Common Cause Massachusetts Statement on Goldwater Institute Lawsuit
- Pam Wilmot
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Please see our full statement on the lawsuit filed on February 24th, 2015 by the Goldwater Institute against the Massachusetts Office of Campaign and Political Finance:
The Goldwater Institute announced today that it is suing the state of Massachusetts to eliminate the prohibition on corporate contributions to Massachusetts candidates. We strongly oppose this effort. There is too much money in politics already. Allowing corporations to donate to politicians will just increase special interest influence in politics and that is absolutely the wrong direction.
Corporations are banned from giving contributions to candidates in 20 states and the federal government, and for good reason. Unlike individuals or associations of individuals, corporations are economic actors with state-conferred privileges such as limited liability and are organized for the purpose of making money. U.S. corporations now hold $1.5 trillion in cash reserves alone. If they wanted to spend just 10% of that on influencing politicians, an additional $100 billion would be injected in elections nationwide, more than 10 times the total spending in state, local, and federal elections in the U.S. in 2012.
The Supreme Court has recognized that contributions made directly to candidates potentially are more corrupting to the political system than are independent expenditures. Corporate contribution bans are critical because corporations can be subdivided endlessly, in many cases allowing companies to skirt contribution limits simply by spinning off new subsidiaries.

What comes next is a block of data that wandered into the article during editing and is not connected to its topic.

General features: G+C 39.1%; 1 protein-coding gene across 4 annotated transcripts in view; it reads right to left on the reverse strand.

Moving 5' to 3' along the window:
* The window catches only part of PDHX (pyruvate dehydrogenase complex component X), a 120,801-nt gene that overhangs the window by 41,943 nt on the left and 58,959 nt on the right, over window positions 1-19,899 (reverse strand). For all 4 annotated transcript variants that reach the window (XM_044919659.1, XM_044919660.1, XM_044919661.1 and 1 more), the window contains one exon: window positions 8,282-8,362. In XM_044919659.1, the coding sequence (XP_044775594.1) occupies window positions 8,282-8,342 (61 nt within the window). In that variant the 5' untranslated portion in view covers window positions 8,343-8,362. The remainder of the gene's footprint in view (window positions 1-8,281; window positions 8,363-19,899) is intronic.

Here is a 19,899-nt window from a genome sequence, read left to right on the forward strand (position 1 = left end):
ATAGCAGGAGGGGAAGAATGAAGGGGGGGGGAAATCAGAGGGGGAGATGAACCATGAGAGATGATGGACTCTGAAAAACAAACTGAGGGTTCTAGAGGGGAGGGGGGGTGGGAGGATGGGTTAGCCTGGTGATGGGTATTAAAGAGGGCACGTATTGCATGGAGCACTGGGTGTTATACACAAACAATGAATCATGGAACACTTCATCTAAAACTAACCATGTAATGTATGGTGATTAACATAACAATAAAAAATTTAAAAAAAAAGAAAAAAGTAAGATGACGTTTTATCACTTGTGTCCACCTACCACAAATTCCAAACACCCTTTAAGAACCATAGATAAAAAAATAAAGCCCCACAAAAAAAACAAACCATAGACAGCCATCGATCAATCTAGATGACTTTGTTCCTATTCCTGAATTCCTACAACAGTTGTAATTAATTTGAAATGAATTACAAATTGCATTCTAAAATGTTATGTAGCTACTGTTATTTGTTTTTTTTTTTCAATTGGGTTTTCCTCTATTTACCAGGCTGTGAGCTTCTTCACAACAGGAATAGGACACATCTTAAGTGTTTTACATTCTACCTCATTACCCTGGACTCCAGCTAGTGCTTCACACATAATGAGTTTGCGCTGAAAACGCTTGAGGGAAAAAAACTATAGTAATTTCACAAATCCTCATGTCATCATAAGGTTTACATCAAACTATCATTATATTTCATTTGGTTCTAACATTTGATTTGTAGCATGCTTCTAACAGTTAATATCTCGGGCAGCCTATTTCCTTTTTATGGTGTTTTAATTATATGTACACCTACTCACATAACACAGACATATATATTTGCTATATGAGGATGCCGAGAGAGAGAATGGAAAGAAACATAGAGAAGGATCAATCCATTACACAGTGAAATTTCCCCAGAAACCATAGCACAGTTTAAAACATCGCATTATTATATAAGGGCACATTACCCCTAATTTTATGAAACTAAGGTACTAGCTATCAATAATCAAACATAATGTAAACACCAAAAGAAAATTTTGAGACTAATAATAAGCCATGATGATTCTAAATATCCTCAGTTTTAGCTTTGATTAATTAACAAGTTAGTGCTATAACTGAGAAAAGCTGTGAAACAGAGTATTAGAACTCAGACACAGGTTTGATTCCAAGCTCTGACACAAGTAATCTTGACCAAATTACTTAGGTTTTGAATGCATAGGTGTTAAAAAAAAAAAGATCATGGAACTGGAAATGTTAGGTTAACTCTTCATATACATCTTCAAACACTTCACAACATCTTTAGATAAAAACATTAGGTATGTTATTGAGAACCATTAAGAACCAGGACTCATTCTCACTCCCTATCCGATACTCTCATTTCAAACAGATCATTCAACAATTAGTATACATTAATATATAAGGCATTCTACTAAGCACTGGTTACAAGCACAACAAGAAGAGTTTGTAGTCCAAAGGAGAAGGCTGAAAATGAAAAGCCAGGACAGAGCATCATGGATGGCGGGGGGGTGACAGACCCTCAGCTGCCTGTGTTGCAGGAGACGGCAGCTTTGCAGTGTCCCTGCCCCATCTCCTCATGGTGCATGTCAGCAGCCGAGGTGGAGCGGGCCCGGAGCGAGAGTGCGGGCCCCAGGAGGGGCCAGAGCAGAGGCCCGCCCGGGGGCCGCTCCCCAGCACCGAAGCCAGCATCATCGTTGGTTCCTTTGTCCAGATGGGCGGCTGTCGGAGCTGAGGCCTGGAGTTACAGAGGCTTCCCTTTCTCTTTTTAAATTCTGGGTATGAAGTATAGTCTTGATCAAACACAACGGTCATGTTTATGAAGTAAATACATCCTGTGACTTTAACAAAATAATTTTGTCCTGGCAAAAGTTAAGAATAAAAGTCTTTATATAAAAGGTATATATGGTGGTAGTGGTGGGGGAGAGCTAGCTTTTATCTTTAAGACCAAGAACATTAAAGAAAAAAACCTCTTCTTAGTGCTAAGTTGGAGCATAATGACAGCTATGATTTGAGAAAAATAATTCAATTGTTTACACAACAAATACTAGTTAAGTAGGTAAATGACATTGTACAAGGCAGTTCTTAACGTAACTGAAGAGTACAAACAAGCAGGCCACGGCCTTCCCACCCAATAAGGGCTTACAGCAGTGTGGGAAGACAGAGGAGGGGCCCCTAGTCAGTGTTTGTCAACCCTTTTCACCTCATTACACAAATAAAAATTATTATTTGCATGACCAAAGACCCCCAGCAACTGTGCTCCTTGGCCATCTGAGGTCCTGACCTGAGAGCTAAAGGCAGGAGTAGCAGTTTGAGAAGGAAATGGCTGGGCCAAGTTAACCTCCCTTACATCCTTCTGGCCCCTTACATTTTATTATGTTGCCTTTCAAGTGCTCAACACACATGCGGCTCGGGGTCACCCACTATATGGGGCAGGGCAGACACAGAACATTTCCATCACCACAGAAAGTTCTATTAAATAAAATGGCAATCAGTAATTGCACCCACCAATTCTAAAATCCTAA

The Goldwater Institute claims that state law gives unions have unfair advantage over corporations in the political realm. This is true only in one respect. Common Cause agrees with the Institute that unions should not be able to donate to $15,000 to a single candidate. Instead, they should be subject to the same $1,000 limit imposed on other groups or individuals.
The exemption to the $1,000 limit was created by the Massachusetts Office of Campaign and Political Finance (OCPF) in 1988. According to the agency, any group that obtains money through dues and does not take corporate money can contribute up to $15,000 without being subject to the $1,000 limit. Common Cause believes that the exemption has no basis in law and should be overturned; unions should play by the same rules as every other group.
Common Cause will seek to intervene in the case when it is possible to do so. Big money in politics is strangling our democracy. We will fight any attempt, such as this one to increase, rather than reduce, special interest influence in politics.
Conservative Think Tank Files Suit Over Campaign Finance Law – Boston Herald
State Campaign Finance Law Faces Legal Challenge – Boston Globe
Campaign Finance Lawsuit Unites Conservatives and Liberals – WGBH News
Conservative Advocacy Group Sues State Over Campaign Law – Lowell Sun
Lawsuit Filed Against Massachusetts’ Ban On Corporate Political Contributions – The Washington Free Beacon